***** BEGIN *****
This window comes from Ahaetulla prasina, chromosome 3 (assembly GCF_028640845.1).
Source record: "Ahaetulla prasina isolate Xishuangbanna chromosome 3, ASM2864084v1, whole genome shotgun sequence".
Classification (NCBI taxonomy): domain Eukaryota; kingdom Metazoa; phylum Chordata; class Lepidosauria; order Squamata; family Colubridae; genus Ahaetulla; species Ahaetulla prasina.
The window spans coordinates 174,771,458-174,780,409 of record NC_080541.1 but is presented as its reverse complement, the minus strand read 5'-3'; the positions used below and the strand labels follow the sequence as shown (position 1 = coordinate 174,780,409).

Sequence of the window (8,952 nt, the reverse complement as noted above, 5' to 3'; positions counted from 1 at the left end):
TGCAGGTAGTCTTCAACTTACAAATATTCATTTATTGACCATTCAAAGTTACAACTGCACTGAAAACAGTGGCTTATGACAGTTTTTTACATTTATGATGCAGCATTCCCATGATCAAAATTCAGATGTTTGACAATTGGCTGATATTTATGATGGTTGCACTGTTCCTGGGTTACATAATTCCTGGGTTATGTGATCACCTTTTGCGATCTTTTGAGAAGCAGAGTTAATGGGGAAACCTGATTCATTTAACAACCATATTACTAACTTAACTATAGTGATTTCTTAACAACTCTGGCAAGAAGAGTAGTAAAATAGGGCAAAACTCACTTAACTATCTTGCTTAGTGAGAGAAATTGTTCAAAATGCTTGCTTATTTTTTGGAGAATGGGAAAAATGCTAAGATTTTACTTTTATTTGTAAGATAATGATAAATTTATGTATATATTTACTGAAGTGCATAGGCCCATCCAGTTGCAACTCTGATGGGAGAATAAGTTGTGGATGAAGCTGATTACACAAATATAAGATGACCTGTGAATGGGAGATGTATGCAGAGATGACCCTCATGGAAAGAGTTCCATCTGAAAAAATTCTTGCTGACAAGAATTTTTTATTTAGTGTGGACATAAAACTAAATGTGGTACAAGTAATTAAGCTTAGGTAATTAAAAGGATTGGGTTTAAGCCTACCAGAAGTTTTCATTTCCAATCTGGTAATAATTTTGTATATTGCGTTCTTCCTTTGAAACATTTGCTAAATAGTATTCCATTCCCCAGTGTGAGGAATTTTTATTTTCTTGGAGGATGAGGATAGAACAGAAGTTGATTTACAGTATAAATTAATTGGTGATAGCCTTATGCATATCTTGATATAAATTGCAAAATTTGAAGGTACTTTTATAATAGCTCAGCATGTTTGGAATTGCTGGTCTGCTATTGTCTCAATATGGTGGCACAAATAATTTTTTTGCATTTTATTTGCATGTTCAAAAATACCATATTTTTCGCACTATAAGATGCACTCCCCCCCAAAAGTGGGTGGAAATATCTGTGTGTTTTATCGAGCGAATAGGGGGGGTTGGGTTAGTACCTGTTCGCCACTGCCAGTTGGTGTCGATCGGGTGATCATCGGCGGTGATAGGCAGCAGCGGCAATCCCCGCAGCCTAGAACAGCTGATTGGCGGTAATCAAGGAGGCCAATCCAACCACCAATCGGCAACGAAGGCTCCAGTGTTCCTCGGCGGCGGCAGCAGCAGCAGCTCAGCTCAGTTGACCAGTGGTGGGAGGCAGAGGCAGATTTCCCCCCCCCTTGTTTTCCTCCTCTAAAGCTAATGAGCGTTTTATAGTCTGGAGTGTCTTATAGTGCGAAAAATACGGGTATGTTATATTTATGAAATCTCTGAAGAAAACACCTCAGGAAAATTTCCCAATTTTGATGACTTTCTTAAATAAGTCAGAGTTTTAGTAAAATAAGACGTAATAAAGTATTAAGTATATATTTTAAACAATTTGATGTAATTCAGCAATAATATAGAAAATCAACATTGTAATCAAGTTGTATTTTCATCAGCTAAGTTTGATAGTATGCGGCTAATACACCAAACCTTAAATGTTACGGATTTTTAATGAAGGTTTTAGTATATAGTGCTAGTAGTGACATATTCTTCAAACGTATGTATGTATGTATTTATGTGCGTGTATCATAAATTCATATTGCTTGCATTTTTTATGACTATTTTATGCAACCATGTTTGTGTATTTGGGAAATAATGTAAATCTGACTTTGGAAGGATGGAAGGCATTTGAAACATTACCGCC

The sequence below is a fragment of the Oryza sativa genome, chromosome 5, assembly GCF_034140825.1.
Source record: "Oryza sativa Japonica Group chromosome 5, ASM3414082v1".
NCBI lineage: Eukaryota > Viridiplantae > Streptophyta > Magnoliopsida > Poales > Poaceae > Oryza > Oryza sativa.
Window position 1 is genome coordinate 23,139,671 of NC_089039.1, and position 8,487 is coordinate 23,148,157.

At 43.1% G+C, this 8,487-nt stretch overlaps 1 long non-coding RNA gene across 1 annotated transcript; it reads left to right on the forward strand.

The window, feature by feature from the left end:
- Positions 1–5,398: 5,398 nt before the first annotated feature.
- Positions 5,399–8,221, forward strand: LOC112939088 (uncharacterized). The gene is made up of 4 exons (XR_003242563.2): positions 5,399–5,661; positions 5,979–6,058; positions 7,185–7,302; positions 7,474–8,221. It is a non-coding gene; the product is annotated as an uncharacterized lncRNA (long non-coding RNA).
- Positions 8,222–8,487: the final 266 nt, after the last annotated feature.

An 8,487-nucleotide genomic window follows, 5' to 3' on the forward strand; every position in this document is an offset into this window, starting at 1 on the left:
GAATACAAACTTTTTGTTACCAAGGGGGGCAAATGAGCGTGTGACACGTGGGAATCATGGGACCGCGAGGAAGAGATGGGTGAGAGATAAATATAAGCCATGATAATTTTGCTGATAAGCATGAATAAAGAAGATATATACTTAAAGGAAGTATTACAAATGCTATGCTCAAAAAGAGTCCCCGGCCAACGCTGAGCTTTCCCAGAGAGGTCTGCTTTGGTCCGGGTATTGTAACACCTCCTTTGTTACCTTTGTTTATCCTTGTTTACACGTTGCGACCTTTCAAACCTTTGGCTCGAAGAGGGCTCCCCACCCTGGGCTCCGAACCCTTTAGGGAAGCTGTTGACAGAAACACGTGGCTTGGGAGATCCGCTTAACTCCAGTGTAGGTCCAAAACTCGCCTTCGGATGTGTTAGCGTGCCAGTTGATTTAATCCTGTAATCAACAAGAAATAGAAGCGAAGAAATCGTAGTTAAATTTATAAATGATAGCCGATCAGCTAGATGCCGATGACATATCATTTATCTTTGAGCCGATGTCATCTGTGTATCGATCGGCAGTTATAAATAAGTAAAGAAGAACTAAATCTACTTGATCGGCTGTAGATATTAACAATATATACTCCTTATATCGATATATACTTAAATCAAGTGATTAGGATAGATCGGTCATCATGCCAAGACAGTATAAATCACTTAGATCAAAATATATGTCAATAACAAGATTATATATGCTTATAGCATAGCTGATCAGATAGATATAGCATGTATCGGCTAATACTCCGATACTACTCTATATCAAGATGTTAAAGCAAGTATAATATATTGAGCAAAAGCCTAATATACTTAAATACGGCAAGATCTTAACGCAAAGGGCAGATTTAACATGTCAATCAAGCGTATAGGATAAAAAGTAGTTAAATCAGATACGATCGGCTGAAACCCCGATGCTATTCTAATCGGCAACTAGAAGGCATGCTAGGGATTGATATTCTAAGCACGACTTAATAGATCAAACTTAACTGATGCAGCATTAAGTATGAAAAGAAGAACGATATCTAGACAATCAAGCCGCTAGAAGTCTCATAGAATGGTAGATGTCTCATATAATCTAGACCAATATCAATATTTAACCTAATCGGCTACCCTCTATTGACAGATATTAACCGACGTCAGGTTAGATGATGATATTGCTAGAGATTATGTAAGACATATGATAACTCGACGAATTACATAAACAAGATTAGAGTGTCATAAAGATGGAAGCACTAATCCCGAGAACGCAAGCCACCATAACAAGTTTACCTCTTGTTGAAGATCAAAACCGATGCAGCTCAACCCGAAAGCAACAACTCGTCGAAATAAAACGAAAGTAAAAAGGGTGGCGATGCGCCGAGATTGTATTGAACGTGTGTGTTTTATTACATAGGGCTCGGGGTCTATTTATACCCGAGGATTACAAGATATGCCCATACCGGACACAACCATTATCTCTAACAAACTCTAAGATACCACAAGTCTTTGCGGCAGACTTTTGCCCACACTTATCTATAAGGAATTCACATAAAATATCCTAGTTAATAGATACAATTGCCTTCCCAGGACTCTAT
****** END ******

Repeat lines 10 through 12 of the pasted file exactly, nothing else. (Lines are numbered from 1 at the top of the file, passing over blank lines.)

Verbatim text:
Window position 1 is genome coordinate 23,139,671 of NC_089039.1, and position 8,487 is coordinate 23,148,157.

At 43.1% G+C, this 8,487-nt stretch overlaps 1 long non-coding RNA gene across 1 annotated transcript; it reads left to right on the forward strand.

The window, feature by feature from the left end: